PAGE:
But that is just to see things better. The printing process is a more complicated part.

Option 1

  1. Change your image to grayscale. Select it and copy it to your clipboard.

  2. Open the template and choose the black channel. Paste your image on this channel only.

This will give you a grayish image because the black is not black but a dark gray. You could adjust the levels to darken a bit the image.

Option 2

Just paste the grayscale image to your CMYK template directly and trust the template will truly have the correct profile and the printer makes an awesome work controlling the ink.

Option 3

Just prepare a grayscale image and ask the printer (probably not this one) to print your file in a deep black spot ink.

Option 4

Use option 2 and live with some degree of colorization on the image.

You are using 4 inks so any error can happen, but there is some level of tolerance we must accept unless you pay the Option 3 and stand on the penthouse when they print your work.

  • I think option 2 above is best. If you convert the image to grayscale and are pleased with how it looks, save it and then convert it to CMYK, you should have only black in the final image.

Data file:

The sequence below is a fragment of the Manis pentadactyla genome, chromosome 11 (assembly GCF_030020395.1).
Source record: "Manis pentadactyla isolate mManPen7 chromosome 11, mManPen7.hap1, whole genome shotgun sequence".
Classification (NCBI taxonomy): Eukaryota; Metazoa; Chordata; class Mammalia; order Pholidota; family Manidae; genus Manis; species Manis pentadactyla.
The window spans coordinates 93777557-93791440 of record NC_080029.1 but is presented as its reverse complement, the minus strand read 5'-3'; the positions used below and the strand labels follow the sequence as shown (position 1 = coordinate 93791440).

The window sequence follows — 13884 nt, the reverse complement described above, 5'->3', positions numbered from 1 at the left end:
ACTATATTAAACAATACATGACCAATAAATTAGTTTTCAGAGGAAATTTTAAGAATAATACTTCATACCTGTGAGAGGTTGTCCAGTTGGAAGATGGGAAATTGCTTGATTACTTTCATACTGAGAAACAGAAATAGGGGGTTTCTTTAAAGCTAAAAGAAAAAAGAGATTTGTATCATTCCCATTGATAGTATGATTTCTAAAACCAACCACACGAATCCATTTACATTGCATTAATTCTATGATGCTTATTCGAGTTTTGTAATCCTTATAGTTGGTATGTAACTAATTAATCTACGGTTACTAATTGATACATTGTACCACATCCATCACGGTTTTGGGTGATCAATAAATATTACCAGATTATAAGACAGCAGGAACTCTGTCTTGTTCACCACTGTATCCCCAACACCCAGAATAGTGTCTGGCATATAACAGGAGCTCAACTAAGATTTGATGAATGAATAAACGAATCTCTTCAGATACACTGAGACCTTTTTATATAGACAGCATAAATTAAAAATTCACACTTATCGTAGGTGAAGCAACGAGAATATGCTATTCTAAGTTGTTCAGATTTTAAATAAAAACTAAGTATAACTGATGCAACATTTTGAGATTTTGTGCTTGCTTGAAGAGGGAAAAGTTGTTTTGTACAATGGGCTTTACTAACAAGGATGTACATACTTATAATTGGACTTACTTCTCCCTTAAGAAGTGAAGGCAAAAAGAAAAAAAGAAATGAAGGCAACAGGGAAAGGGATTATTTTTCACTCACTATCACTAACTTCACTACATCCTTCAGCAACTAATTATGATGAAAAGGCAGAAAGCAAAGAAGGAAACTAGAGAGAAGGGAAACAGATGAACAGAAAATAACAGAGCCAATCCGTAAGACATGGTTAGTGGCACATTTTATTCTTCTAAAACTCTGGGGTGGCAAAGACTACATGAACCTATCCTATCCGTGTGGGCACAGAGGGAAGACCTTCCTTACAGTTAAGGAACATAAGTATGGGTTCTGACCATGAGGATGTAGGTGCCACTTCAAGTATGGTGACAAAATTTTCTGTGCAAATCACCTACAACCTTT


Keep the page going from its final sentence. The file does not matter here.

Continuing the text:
– ispaany
    May 31, 2017 at 15:15
  • Hi, thanks for your answer, there's a lot of good info in it. Option 1 is pretty good, but the image is somewhat 'duller' than the original one, even with levels and contrast edited. But I think it also gives a good base to compare what 'true' gray looks like. I think I'll go for option 2 and 3. I'm using an online printing service, so test printing is not ideal since it's both expensive and takes time to ship the test prints. But it might be a good idea to print a set of images with different colors to have a 'color checker' as a tool to compare future prints with.
    – Gigi
    Jun 1, 2017 at 17:30
  • The thing with removing saturation for a grey image in CMYK mode in Photoshop is that it doesn't remove the saturation, i.e. at -100 the image has a red shade and at +100 it turns blue. Using the brightness/contrast command has a similar effect. If this is related to the screen calibration, then I should lower the red values on the screen, right? But since the last prints I made had also this red tint, then it does mean that the screen is correct. So this is why I get a bit confused by using the CMYK mode...
    – Gigi
    Jun 1, 2017 at 17:40
  • No. You should not touch an image on CMYK. Converting an image to CMYK is the last step. You should not manipulate it furrther (Unless you are really an expert). You either desaturate a RGB image or simply convert it to grayscale and only then convert it to CMYK.
    – Rafael
    Jun 1, 2017 at 19:25
  • Ok that's clear, thanks. Just one more thing: I want to print a color checker to have a set of colors to compare the output from the printer with what I see on the screen (for future prints). Does anybody have a standard color checker? I can also google one, but apart from something that looks like a nice set of colors I don't really know what's important here...
    – Gigi
    Jun 6, 2017 at 9:06